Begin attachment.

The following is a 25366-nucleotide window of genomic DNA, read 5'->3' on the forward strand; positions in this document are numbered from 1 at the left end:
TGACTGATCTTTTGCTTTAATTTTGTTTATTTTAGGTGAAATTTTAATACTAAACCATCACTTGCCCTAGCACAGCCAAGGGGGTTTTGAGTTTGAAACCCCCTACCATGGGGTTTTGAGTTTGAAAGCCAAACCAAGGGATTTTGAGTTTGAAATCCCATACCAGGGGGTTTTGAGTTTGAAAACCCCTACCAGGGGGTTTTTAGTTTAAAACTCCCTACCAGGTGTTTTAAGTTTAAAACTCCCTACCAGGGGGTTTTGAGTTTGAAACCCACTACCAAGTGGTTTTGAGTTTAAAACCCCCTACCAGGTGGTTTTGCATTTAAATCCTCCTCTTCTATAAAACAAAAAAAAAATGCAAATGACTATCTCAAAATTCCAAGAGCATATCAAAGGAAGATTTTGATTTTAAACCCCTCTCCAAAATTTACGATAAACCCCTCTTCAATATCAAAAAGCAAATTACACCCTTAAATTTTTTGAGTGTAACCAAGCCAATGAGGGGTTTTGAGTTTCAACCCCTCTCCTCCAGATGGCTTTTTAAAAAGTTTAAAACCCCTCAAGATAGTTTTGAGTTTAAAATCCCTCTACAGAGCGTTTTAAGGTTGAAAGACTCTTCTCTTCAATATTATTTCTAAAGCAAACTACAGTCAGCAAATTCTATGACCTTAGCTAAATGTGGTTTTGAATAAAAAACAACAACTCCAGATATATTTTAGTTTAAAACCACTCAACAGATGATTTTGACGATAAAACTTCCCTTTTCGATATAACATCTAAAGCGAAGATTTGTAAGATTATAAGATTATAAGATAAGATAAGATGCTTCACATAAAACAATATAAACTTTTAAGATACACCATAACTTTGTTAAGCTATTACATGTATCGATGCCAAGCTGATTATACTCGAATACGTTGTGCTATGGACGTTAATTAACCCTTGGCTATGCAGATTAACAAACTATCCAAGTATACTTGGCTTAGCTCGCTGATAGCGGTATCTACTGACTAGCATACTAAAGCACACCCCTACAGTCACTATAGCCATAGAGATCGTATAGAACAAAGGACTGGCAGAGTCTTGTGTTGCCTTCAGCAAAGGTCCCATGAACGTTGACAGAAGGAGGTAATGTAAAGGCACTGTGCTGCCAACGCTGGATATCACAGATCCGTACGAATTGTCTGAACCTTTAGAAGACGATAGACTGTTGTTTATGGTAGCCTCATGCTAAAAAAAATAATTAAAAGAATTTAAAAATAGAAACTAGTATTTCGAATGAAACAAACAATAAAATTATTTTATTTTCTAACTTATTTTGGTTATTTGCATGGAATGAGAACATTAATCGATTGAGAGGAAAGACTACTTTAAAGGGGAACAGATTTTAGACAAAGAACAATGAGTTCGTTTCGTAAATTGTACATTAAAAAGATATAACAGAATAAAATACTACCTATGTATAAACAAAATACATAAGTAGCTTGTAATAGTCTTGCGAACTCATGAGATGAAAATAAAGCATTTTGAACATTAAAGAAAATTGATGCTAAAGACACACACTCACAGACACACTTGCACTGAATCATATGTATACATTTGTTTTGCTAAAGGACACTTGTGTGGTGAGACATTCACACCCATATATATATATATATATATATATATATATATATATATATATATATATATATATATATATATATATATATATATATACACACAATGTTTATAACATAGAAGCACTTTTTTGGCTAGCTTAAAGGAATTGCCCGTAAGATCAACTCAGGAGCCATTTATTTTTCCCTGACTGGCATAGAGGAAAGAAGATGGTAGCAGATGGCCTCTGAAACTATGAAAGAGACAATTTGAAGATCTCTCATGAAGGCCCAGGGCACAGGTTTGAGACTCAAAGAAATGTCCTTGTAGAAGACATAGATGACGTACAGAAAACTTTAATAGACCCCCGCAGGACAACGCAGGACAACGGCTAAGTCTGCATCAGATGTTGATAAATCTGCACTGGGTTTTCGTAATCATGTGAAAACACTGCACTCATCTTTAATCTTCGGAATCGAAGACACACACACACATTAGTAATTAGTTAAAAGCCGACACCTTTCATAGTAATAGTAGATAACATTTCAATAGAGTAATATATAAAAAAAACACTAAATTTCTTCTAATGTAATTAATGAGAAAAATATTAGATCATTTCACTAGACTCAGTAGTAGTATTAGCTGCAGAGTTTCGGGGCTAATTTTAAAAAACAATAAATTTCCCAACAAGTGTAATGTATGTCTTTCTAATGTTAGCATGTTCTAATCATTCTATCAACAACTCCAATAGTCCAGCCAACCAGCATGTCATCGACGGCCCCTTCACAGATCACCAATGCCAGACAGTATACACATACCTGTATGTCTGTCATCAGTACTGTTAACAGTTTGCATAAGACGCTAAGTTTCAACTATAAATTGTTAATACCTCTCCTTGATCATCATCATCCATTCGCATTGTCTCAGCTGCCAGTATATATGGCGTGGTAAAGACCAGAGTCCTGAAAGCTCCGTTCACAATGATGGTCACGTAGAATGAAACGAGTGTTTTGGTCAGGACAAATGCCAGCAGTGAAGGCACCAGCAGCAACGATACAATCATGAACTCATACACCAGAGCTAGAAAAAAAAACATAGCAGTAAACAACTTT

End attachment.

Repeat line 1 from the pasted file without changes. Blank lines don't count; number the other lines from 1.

The following is a 25366-nucleotide window of genomic DNA, read 5'->3' on the forward strand; positions in this document are numbered from 1 at the left end: